If you see a cop or an ambulance on the shoulder of a highway, ease off the gas pedal.
That's the message from troopers, who announced Friday that they'll saturate the state's highways with extra patrols for a week starting Monday to remind drivers of the state's "Move Over Law."
The basics: Drivers must use care when they see a police car or emergency vehicle on the shoulder of a highway or road. If they're on a highway with several lanes, drivers are expected to merge away from the shoulder, leaving a lane between the stopped emergency vehicles and traffic. The only exception to the latter rule involves situations where there are obstructions or hazards preventing drivers from putting distance between themselves and stopped emergency vehicles.
State Police will field the extra patrols through April 7, while electronic signs on the state's highway system will remind drivers to slow down and change lanes when they see flashing lights on the shoulder.
Drivers who flout the law may be ticketed and face fines of up to $275 and three points of their driver's license.
That law was passed after a 2002 crash in Yonkers that claimed the life of a cop. State Trooper Robert W. Ambrose had stopped on the New York State Thruway to take a report on a minor crash when a Greenburgh man in a Jeep struck his patrol car.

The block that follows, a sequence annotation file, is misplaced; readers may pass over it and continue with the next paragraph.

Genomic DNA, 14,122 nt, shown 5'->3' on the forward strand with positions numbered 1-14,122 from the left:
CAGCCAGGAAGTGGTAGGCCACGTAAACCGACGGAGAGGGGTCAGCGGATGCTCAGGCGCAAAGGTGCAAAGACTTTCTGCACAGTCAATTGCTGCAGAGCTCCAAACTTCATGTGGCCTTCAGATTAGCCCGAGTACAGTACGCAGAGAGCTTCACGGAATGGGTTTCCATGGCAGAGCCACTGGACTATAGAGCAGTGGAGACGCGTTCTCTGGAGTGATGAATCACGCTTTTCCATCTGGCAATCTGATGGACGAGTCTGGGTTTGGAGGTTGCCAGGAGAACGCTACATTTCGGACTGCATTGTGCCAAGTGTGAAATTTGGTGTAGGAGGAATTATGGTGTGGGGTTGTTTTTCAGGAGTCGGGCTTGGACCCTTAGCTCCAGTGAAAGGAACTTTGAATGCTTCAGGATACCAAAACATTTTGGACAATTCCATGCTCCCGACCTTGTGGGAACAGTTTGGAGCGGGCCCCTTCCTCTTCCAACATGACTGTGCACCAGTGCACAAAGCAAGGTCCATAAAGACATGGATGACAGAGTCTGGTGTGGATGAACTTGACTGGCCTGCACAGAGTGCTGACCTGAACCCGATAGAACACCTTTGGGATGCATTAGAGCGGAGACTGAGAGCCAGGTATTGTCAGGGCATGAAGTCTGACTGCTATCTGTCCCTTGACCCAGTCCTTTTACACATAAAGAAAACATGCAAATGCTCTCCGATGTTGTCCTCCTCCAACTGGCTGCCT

The impact started a chain reaction -- Ambrose was killed when his patrol car burst into flames, while a tow-truck driver and two people involved in the original minor crash were all critically injured.
In 2012, the law was expanded to protect tow truck drivers and road maintenance crews. The amendment was prompted by a November 2011 crash that took the life of a tow truck operator helping a driver on the Thruway near Syracuse.
In 2011, State Police ticketed 13,692 drivers for violating the state's Move Over Law. In 2012, troopers issued 11,792 tickets to drivers who didn't observe the law for cops, firefighters and paramedics. They wrote another 343 tickets for drivers who didn't follow the Move Over Law when passing hazard vehicles, including tow trucks and trucks operated by road repair or maintenance crews.